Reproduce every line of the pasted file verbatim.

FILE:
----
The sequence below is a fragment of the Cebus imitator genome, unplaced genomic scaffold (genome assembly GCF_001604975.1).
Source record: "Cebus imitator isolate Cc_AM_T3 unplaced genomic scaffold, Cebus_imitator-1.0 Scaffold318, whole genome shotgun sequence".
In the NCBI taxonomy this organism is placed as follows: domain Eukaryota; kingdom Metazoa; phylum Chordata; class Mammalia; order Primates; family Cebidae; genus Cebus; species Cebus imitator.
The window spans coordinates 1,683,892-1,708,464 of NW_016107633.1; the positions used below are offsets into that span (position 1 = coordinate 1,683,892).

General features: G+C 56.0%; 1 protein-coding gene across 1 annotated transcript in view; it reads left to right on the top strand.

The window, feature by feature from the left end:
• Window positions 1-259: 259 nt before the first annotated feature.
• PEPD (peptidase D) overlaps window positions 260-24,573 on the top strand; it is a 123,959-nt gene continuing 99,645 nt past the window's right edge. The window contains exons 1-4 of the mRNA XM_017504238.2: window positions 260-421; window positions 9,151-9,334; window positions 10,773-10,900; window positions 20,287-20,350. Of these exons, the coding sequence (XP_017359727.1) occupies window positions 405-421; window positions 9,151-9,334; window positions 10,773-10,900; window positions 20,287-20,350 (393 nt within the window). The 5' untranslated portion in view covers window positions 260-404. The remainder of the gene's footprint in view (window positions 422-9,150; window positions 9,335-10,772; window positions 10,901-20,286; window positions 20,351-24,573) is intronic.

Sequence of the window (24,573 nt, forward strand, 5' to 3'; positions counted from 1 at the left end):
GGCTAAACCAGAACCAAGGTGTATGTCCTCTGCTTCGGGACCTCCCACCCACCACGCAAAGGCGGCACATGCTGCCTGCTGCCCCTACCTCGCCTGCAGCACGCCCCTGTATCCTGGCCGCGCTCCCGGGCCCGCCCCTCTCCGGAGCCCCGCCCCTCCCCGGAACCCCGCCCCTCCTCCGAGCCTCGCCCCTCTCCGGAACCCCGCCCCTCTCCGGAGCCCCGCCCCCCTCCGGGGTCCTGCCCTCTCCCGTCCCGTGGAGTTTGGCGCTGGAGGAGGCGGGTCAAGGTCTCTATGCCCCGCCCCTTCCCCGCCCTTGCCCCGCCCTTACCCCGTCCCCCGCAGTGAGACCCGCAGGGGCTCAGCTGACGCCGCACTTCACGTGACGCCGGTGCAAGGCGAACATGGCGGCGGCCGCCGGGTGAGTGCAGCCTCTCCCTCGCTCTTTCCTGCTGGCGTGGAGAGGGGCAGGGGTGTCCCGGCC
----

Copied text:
The sequence below is a fragment of the Cebus imitator genome, unplaced genomic scaffold (genome assembly GCF_001604975.1).
Source record: "Cebus imitator isolate Cc_AM_T3 unplaced genomic scaffold, Cebus_imitator-1.0 Scaffold318, whole genome shotgun sequence".
In the NCBI taxonomy this organism is placed as follows: domain Eukaryota; kingdom Metazoa; phylum Chordata; class Mammalia; order Primates; family Cebidae; genus Cebus; species Cebus imitator.
The window spans coordinates 1,683,892-1,708,464 of NW_016107633.1; the positions used below are offsets into that span (position 1 = coordinate 1,683,892).

General features: G+C 56.0%; 1 protein-coding gene across 1 annotated transcript in view; it reads left to right on the top strand.

The window, feature by feature from the left end:
• Window positions 1-259: 259 nt before the first annotated feature.
• PEPD (peptidase D) overlaps window positions 260-24,573 on the top strand; it is a 123,959-nt gene continuing 99,645 nt past the window's right edge. The window contains exons 1-4 of the mRNA XM_017504238.2: window positions 260-421; window positions 9,151-9,334; window positions 10,773-10,900; window positions 20,287-20,350. Of these exons, the coding sequence (XP_017359727.1) occupies window positions 405-421; window positions 9,151-9,334; window positions 10,773-10,900; window positions 20,287-20,350 (393 nt within the window). The 5' untranslated portion in view covers window positions 260-404. The remainder of the gene's footprint in view (window positions 422-9,150; window positions 9,335-10,772; window positions 10,901-20,286; window positions 20,351-24,573) is intronic.

Sequence of the window (24,573 nt, forward strand, 5' to 3'; positions counted from 1 at the left end):
GGCTAAACCAGAACCAAGGTGTATGTCCTCTGCTTCGGGACCTCCCACCCACCACGCAAAGGCGGCACATGCTGCCTGCTGCCCCTACCTCGCCTGCAGCACGCCCCTGTATCCTGGCCGCGCTCCCGGGCCCGCCCCTCTCCGGAGCCCCGCCCCTCCCCGGAACCCCGCCCCTCCTCCGAGCCTCGCCCCTCTCCGGAACCCCGCCCCTCTCCGGAGCCCCGCCCCCCTCCGGGGTCCTGCCCTCTCCCGTCCCGTGGAGTTTGGCGCTGGAGGAGGCGGGTCAAGGTCTCTATGCCCCGCCCCTTCCCCGCCCTTGCCCCGCCCTTACCCCGTCCCCCGCAGTGAGACCCGCAGGGGCTCAGCTGACGCCGCACTTCACGTGACGCCGGTGCAAGGCGAACATGGCGGCGGCCGCCGGGTGAGTGCAGCCTCTCCCTCGCTCTTTCCTGCTGGCGTGGAGAGGGGCAGGGGTGTCCCGGCC